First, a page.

Among the textile traditions brought to Mexico following the Spanish conquest in 1519 was that of samplers. As in Europe, the creation of samplers by young girls of genteel families was an important component of their education; in addition to learning a range of stitches that could be used for both decorative and practical sewing purposes, girls were also expected to acquire values associated with femininity including patience, obedience, and diligence. Although most surviving Mexican samplers date to the eighteenth and nineteenth centuries, the motifs were established in the sixteenth century. Pattern books, one of the primary means of circulating designs for samplers in Europe, were less available in Mexico, and, instead, needlework itself served to both record and disseminate motifs and stitches. As this hanging demonstrates, girls and young women using a standardized repertoire nonetheless produced samplers that reflected a sense of individual expression.
The nine complete samplers and smaller pieces of embroidery (all with linen grounds) that have been joined to form the hanging illustrate the motifs, colors, and stitches typical of many nineteenth-century pieces. The pictorial samplers are worked in two main techniques: white-on-white embroidery featuring padded satin stitches, stem, buttonhole and chain stitches, drawn and cut work (known as deshilado), and French knots worked in linen thread; and polychrome silk embroidery executed in shaded satin, split, stem, brick, eyelet, and running stitches, with French knots. The samplers with geometric patterns and stylized plant, animal and bird motifs are worked in silk tent and cross stitches and drawn work. Colored glass beads, purl, and sequins, the latter introduced by the Spaniards, add sparkling glints to both pictorial and geometric samplers. The sophisticated needlework and compositions in some of these suggest that they represent a "master sampler" or were embroidered by a young woman with accomplished sewing skills.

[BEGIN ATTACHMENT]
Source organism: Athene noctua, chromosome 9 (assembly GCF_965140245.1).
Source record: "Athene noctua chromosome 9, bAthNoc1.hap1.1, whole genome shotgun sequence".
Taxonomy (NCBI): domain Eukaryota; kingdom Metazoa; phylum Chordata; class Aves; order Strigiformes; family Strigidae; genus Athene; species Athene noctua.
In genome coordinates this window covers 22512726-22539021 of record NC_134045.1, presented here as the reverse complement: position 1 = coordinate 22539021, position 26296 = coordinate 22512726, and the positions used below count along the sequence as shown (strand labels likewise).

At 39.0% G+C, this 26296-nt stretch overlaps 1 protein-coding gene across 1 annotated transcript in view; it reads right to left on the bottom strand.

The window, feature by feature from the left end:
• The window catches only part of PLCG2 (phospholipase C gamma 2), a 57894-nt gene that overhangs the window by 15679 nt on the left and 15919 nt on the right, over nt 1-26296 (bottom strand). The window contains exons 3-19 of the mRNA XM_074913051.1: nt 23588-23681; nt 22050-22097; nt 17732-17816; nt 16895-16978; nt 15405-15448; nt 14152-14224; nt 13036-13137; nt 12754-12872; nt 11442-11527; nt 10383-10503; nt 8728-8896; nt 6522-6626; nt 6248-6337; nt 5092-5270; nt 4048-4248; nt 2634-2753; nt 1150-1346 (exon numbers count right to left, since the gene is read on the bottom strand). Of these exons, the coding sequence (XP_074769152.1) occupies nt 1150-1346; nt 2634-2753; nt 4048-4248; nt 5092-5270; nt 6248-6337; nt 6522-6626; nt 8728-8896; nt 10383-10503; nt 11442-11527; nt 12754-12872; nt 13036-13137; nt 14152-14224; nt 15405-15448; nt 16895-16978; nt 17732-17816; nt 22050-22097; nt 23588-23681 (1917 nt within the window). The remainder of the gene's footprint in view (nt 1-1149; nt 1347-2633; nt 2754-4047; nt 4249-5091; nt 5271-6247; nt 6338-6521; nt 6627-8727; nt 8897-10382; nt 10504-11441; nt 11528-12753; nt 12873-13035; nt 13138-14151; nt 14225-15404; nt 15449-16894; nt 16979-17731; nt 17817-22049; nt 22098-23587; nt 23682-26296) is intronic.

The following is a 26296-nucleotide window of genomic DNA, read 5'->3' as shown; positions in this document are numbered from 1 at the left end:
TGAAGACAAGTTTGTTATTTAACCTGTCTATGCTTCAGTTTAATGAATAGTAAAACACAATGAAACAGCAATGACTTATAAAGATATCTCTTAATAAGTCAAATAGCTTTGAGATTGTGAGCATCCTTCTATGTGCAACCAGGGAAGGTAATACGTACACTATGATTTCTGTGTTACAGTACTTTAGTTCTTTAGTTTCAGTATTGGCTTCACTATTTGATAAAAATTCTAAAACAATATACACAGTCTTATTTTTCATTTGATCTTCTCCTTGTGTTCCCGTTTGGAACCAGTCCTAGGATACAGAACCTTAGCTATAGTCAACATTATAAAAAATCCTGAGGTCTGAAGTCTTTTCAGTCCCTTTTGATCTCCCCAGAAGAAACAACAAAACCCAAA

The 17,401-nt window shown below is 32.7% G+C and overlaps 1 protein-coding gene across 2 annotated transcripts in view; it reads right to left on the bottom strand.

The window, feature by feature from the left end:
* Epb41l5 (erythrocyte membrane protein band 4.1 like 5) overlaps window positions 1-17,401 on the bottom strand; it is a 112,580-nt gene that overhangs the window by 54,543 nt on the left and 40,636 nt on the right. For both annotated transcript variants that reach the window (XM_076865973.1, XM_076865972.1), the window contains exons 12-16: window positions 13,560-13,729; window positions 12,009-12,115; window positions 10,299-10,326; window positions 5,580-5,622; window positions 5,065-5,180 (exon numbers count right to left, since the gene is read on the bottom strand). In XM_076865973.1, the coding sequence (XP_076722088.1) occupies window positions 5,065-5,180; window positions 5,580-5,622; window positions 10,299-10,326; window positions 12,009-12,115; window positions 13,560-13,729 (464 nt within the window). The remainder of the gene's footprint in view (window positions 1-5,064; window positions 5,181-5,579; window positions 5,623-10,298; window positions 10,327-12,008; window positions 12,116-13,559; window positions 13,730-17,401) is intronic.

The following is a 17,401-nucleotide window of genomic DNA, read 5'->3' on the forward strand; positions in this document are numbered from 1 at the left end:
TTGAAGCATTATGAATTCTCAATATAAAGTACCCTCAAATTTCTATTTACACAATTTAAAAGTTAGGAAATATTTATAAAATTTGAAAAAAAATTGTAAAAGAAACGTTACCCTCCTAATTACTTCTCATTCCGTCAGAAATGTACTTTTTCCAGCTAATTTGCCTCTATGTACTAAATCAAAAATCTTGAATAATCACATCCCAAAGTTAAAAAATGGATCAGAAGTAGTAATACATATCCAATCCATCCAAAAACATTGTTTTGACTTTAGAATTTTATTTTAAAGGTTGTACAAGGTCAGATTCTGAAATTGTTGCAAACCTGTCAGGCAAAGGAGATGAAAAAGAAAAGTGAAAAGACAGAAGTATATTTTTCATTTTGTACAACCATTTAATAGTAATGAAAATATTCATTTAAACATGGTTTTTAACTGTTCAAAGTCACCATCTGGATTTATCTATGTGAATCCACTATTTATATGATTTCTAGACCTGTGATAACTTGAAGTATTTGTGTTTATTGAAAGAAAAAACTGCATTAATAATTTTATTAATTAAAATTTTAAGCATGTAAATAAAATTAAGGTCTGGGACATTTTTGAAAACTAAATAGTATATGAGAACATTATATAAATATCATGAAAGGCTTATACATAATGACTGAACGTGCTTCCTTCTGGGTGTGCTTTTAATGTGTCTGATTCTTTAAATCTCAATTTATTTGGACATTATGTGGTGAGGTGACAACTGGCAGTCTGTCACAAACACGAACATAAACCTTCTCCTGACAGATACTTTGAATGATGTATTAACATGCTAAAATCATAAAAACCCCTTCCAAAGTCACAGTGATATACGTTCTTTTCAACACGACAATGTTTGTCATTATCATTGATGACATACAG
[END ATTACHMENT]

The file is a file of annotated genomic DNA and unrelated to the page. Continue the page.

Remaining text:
Provenance: Found in Albuquerque, New Mexico, the hanging was assembled in 1921 by a family of American missionaries who fled China in 1912 and settled in Oaxaca, where they collected the samplers.
For more information, see the Cora Ginsburg 2015 catalogue.